Rasl, a brilliant scientist under contract with the defence department, discovers too late that his work, which revolves around the theories of Nikola Tesla, has an infinity of applications, many of which are too destructive to be trusted to humanity, so he decides to close the Pandora’s box and goes on the lamb. Using his prototype ‘T-Suit’, Rasl now slips between dimensions, earning his crust as an art thief, but his disturbances in the multiverse don’t go unnoticed and mysterious figures begin to ghost his every move while back on his own earth his work is being pieced back together.
It’s been four and a half years in the making, but this month saw the concluding issue (and fourth collected volume) of Jeff Smith’s Rasl, a sci-fi/noir adventure that marks his second long term story in a professional career that has run for some seventeen years.
For those unaware of Jeff Smith, he is perhaps the most successful self-published comic auteur currently in America. His first work, Bone, a book that started as a humour title but soon revealed itself to be a fantasy epic (think dropping Mickey Mouse, Donald Duck and Goofy into the middle of The Lord of the Rings and you’re on the right track) took him twelve years to complete near single handed. He wrote, drew, inked and published the comic under his own label, Cartoon Books, and eventually it became a bit of a sensation in the independent field then beyond.
Bone’s collected editions have now been colourised and are generally beloved, many, many school libraries holding the complete set. After a brief stop over at DC Comics to create a fun Captain Marvel story Smith then started work on Rasl, which, thanks to his dedicated fan-base, has also sustained its own momentum under Cartoon Books.
So how does Rasl live up to his impressive body of work now that it has concluded? Very, very well, thankfully. Presentation wise, it has been published in an oversized format, in both comic and collected forms (although further collections have been developed in a more manageable size), which shows off Smith’s work in all its glory. It, like Bone (originally) is presented in crisp black and white, but differs by its lack of cartoony characters, though the art style itself still has that defining whimsical bent. Smith’s brushed inking is slick and shows the confidence of a well-practiced hand with the end result of clean, easy to follow imagery that is impossible not to like. In short, textbook comicbook artwork.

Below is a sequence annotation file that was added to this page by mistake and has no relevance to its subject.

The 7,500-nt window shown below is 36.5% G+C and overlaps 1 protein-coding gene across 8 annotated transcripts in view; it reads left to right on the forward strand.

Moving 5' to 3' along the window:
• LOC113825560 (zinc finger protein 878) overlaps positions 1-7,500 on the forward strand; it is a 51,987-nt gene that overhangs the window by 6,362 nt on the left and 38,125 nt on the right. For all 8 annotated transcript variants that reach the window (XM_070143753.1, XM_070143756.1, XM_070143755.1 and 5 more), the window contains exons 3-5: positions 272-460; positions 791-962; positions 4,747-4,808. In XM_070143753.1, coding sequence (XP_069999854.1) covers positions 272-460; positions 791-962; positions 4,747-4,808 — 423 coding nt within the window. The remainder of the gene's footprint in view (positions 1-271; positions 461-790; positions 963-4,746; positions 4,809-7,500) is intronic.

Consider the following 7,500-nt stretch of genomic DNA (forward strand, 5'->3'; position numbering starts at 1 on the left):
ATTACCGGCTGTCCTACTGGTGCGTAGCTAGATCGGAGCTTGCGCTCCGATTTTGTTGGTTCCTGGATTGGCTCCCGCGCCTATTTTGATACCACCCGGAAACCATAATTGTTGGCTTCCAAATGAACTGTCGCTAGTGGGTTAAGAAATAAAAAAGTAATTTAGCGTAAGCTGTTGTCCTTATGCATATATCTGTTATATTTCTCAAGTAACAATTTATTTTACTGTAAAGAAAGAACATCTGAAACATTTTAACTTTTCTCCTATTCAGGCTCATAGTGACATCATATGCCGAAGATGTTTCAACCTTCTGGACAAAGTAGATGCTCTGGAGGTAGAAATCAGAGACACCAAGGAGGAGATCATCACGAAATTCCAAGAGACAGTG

It is the story though in which all the originality is held. The story description above suggests a purely science fiction adventure, but the presentation and storytelling is truly that of the best film noir. Double-dealing, femme fatales, tough talk, rough characters and a lone maverick with a soft spot for the ladies. It could just as easily have been set in the seedy back allies of a Sin City-like environment, but bucking tradition, Smith uses the backdrop of the out-backs of Arizona, reinforcing the overall original feel.
From the outset, we are thrown into the middle of the action, catching up with the story as it happens, every step bringing a bit more intrigue. I actually feel a little bad about the small amount of story description held in this review, as the best way to approach this story is with a totally clean slate, but I guess needs must sometimes.
From time to time the story outright stops to relay instances from the life of the extraordinary and extraordinarily overlooked scientist, Nikola Tesla, which, depending on your interest in science could be seen as a break in the story-flow or one of the most interesting aspects of the book. This reviewer leans toward the latter; after all, learning while you’re entertained generally adds a few more points to the enjoy-o-meter.
Unfortunately, come the last chapter the story seems rushed to a conclusion, scenarios playing out with haste, leaving story-logic holes that are absent until this point, and by the end we are left with a number of unexplained situations. The concluding feeling of vagueness may have been Smith’s intent, or it may be that he was adamant in finishing within fifteen issues, but it must be said that an extra issue or two to round things off wouldn’t have gone amiss.
Despite the slightly disappointing conclusion, Rasl remains a very original, entertaining and well told story that’s gusto and effort deserves your attention and cash (much like its author).
A grade – for originality
B+ grade – for artwork
B grade – for storytelling
B+ grade – for pacing
Overall grade – B+